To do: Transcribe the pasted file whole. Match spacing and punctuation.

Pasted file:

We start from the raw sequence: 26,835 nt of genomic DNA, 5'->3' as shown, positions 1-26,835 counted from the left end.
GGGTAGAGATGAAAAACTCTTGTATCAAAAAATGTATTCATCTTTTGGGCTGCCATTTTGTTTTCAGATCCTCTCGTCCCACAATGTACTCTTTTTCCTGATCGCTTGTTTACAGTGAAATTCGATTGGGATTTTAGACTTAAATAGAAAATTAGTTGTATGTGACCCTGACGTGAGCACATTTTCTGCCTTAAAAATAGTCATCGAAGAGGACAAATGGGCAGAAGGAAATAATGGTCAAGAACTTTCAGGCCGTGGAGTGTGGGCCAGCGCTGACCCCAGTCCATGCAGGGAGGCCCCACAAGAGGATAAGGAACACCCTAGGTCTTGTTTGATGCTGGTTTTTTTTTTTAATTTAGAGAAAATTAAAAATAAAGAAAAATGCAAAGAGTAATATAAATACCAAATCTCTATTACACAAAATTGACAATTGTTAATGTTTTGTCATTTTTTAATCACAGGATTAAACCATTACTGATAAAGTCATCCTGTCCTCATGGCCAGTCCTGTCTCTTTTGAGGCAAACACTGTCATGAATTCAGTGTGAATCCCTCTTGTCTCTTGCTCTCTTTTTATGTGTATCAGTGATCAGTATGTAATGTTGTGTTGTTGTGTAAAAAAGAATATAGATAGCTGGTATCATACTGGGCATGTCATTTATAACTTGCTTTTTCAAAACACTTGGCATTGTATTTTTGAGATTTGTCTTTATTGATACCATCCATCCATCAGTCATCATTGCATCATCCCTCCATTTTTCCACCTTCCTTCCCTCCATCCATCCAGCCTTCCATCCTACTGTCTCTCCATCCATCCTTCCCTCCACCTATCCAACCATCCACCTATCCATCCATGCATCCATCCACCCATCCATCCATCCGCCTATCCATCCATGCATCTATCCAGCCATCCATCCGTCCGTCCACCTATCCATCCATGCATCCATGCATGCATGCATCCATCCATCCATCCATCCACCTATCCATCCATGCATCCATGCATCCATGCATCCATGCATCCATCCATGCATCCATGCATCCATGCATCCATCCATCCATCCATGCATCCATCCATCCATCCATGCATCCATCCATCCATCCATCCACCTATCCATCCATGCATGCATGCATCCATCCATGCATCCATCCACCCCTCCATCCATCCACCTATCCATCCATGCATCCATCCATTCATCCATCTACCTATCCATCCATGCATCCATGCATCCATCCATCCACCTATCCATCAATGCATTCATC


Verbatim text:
We start from the raw sequence: 26,835 nt of genomic DNA, 5'->3' as shown, positions 1-26,835 counted from the left end.
GGGTAGAGATGAAAAACTCTTGTATCAAAAAATGTATTCATCTTTTGGGCTGCCATTTTGTTTTCAGATCCTCTCGTCCCACAATGTACTCTTTTTCCTGATCGCTTGTTTACAGTGAAATTCGATTGGGATTTTAGACTTAAATAGAAAATTAGTTGTATGTGACCCTGACGTGAGCACATTTTCTGCCTTAAAAATAGTCATCGAAGAGGACAAATGGGCAGAAGGAAATAATGGTCAAGAACTTTCAGGCCGTGGAGTGTGGGCCAGCGCTGACCCCAGTCCATGCAGGGAGGCCCCACAAGAGGATAAGGAACACCCTAGGTCTTGTTTGATGCTGGTTTTTTTTTTTAATTTAGAGAAAATTAAAAATAAAGAAAAATGCAAAGAGTAATATAAATACCAAATCTCTATTACACAAAATTGACAATTGTTAATGTTTTGTCATTTTTTAATCACAGGATTAAACCATTACTGATAAAGTCATCCTGTCCTCATGGCCAGTCCTGTCTCTTTTGAGGCAAACACTGTCATGAATTCAGTGTGAATCCCTCTTGTCTCTTGCTCTCTTTTTATGTGTATCAGTGATCAGTATGTAATGTTGTGTTGTTGTGTAAAAAAGAATATAGATAGCTGGTATCATACTGGGCATGTCATTTATAACTTGCTTTTTCAAAACACTTGGCATTGTATTTTTGAGATTTGTCTTTATTGATACCATCCATCCATCAGTCATCATTGCATCATCCCTCCATTTTTCCACCTTCCTTCCCTCCATCCATCCAGCCTTCCATCCTACTGTCTCTCCATCCATCCTTCCCTCCACCTATCCAACCATCCACCTATCCATCCATGCATCCATCCACCCATCCATCCATCCGCCTATCCATCCATGCATCTATCCAGCCATCCATCCGTCCGTCCACCTATCCATCCATGCATCCATGCATGCATGCATCCATCCATCCATCCATCCACCTATCCATCCATGCATCCATGCATCCATGCATCCATGCATCCATCCATGCATCCATGCATCCATGCATCCATCCATCCATCCATGCATCCATCCATCCATCCATGCATCCATCCATCCATCCATCCACCTATCCATCCATGCATGCATGCATCCATCCATGCATCCATCCACCCCTCCATCCATCCACCTATCCATCCATGCATCCATCCATTCATCCATCTACCTATCCATCCATGCATCCATGCATCCATCCATCCACCTATCCATCAATGCATTCATC